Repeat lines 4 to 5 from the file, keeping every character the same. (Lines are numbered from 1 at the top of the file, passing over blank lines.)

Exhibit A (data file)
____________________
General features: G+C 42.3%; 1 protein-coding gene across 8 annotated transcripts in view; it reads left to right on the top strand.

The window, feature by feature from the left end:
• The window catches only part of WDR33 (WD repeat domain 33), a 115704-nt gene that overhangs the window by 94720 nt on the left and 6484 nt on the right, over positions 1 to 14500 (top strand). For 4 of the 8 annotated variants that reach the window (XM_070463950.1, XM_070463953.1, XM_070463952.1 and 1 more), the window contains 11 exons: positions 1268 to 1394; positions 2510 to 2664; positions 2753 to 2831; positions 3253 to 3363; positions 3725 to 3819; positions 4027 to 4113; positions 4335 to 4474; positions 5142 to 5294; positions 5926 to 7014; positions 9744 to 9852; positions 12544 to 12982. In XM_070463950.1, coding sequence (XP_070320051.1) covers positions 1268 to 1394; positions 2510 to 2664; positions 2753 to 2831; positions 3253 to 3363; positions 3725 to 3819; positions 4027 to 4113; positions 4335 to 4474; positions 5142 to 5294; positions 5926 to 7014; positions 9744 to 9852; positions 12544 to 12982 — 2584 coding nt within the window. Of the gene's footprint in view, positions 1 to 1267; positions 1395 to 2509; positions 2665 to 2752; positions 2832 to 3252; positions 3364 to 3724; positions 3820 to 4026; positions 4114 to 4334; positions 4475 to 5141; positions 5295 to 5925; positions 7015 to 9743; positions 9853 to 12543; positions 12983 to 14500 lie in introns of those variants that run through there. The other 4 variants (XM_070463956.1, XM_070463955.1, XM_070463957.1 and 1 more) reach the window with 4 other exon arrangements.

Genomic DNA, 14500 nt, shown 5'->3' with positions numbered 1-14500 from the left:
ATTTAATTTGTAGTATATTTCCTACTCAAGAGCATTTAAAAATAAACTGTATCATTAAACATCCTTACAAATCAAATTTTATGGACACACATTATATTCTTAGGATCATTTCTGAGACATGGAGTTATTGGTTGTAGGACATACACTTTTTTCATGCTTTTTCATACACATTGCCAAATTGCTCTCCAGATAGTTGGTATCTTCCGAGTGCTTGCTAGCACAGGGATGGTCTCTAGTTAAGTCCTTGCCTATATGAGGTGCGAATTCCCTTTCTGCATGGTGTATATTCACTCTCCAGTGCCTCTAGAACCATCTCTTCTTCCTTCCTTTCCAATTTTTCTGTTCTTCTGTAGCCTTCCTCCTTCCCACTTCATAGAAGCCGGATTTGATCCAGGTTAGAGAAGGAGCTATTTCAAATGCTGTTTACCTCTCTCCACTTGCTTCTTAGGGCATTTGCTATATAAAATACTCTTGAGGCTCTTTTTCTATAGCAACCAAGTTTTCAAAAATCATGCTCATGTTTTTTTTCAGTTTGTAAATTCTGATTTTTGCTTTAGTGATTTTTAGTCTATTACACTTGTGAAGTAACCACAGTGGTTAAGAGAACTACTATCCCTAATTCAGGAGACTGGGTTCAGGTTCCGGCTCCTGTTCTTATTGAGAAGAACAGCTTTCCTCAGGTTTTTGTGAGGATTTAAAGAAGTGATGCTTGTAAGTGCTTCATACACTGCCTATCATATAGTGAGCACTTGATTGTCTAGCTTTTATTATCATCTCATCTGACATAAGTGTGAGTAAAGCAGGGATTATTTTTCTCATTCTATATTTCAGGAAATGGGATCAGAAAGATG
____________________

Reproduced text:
Genomic DNA, 14500 nt, shown 5'->3' with positions numbered 1-14500 from the left:
ATTTAATTTGTAGTATATTTCCTACTCAAGAGCATTTAAAAATAAACTGTATCATTAAACATCCTTACAAATCAAATTTTATGGACACACATTATATTCTTAGGATCATTTCTGAGACATGGAGTTATTGGTTGTAGGACATACACTTTTTTCATGCTTTTTCATACACATTGCCAAATTGCTCTCCAGATAGTTGGTATCTTCCGAGTGCTTGCTAGCACAGGGATGGTCTCTAGTTAAGTCCTTGCCTATATGAGGTGCGAATTCCCTTTCTGCATGGTGTATATTCACTCTCCAGTGCCTCTAGAACCATCTCTTCTTCCTTCCTTTCCAATTTTTCTGTTCTTCTGTAGCCTTCCTCCTTCCCACTTCATAGAAGCCGGATTTGATCCAGGTTAGAGAAGGAGCTATTTCAAATGCTGTTTACCTCTCTCCACTTGCTTCTTAGGGCATTTGCTATATAAAATACTCTTGAGGCTCTTTTTCTATAGCAACCAAGTTTTCAAAAATCATGCTCATGTTTTTTTTCAGTTTGTAAATTCTGATTTTTGCTTTAGTGATTTTTAGTCTATTACACTTGTGAAGTAACCACAGTGGTTAAGAGAACTACTATCCCTAATTCAGGAGACTGGGTTCAGGTTCCGGCTCCTGTTCTTATTGAGAAGAACAGCTTTCCTCAGGTTTTTGTGAGGATTTAAAGAAGTGATGCTTGTAAGTGCTTCATACACTGCCTATCATATAGTGAGCACTTGATTGTCTAGCTTTTATTATCATCTCATCTGACATAAGTGTGAGTAAAGCAGGGATTATTTTTCTCATTCTATATTTCAGGAAATGGGATCAGAAAGATG